Most people are publishing lists to mark the passing of yet another year. I need a few more weeks to reflect on 2018 @ endjin, but I do have a list of the books (both technical and non-technical) I’ve bought in 2018.
The first one is technically a cheat, as I’ve just pre-ordered it. After reading “Mental Models I Find Repeatedly Useful” on Medium, I discovered that Gabriel Weinberg had co-authored a book on the subject. I’m really hoping that “Superthinking: Upgrade Your Reasoning and Make Better Decisions with Mental Models” is as good as the article.
A Programmer’s Introduction to Mathematics by Dr. Jeremy Kun. I spotted this on Hacker News and it was an instant purchase. Maths has been my constant Achilles Heel and this book feels like it was written for me.
In September Ian Griffiths joined endjin as our first Technical Fellow. He’s one of the most fascinating people I know, so I took the opportunity to sit down and recorded a Q&A session with him. One of the many books he mentioned was Charles Petzold’s “The Annotated Turing: A Guided Tour Through Alan Turing’s Historic Paper on Computability and the Turing Machine“, I didn’t know this existed, but is definitely something I’d enjoy.
I wanted to help teach my godson to programme. Matthew recommended that I take a look at “Oxford International AQA Examinations: International GCSE Computer Science“. It’s a fantastic book – I wish I had something like this when I was at school.
One of my aims for 2019 is to raise the bar on how we use PowerShell at endjin. I’ve purchased Don Jones’ “PowerShell 4N00bs“, “The PowerShell Scripting and Toolmaking Book” and Adam Bertram’s “The Pester Book”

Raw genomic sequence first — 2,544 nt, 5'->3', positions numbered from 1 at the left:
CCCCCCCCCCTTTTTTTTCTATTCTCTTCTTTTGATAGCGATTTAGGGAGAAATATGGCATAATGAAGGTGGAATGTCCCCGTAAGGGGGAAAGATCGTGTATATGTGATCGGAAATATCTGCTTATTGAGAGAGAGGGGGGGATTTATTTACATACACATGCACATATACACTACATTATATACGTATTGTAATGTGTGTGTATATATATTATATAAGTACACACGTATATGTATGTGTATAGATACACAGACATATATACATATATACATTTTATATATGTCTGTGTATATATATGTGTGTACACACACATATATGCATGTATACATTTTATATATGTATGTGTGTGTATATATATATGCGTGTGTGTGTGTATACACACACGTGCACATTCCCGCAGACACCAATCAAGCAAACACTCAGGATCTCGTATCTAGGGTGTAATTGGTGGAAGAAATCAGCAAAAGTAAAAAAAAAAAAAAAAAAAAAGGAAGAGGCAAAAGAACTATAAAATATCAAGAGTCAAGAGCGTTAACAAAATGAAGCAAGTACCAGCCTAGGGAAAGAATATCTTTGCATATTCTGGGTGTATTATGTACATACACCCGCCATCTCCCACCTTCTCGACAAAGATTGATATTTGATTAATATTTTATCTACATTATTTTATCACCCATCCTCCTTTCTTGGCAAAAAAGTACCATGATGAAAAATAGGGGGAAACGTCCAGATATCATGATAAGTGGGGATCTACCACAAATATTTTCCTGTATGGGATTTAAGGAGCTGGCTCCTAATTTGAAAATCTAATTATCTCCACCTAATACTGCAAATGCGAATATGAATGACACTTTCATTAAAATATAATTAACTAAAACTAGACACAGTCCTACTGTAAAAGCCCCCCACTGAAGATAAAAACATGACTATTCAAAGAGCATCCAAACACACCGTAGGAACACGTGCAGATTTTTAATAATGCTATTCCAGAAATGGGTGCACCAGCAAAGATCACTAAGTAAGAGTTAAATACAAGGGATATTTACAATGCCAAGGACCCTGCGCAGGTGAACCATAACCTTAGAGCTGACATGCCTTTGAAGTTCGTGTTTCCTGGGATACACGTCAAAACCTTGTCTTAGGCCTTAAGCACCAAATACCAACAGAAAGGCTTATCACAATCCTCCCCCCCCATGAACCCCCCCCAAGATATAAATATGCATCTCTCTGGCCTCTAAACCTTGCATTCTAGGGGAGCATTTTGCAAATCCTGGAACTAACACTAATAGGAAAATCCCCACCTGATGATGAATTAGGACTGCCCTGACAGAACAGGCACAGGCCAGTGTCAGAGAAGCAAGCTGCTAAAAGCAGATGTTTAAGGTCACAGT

The buzzword of the moment is “Digital Transformation”. I’d rather remove the “digital” part of the phrase and make organisations realise that transformation is a constant in modern business, but it seems to have resonated with business leaders (journalists and vendors). If you look at the work endjin does – it’s often driven by one of the main motivations of transformation; disruption, governance requirements, operational or productivity improvements. We created a video called “Unlocking Digital Transformation with Azure API Management” and produced 3 different cuts; a 5 minute, a 20 minute or a 50 minute version. If you want to hear our take on that subject. One of the better books I’ve read on Digital Transformation is Venkat Venkatraman’s “The Digital Matrix: New Rules for Business Transformation Through Technology“.
If you operate in the Microsoft ecosystem, Michiel van Vliet’s book “Refresh the Road Ahead: A Guide to Successful Business Partnering with Microsoft” is essential reading; there is so much knowledge about how the organisation operates and how the yearly cycle works.
One of the subjects I’ve become a lot more interested in over the last few years is sales & marketing (owning a business will do that to you). “Inbound Organization: How to Build and Strengthen Your Company’s Future Using Inbound Principles” by Dan Tyre & Todd Hockenberry is a fascinating read about redesigning your organisation to be better aligned with customer needs.
My niece turns 5 soon and I’m very keen to encourage her. Two of her Christmas presents this year were utterly beautiful books “Good Night Stories for Rebel Girls” and “Good Night Stories For Rebel Girls 2” by Elena Favilli & Francesca Cavallo.
If you follow me on Twitter, you know I’m a fan of cooking. This year I really wanted to raise “my sauces game” and purchased “Sauces: Savoury and Sweet” by Michel Roux.
Finally, one of my friends has recently become a keen runner. Based on recommendations from James Broome (an experienced runner), I bought him the following for Christmas: “What I Talk About When I Talk About Running” by Haruki Murakami, “Born to Run: The Hidden Tribe, the Ultra-Runners, and the Greatest Race the World Has Never Seen” by Christopher McDougall and “Eat and Run: My Unlikely Journey to Ultramarathon Greatness” by Scott Jurek.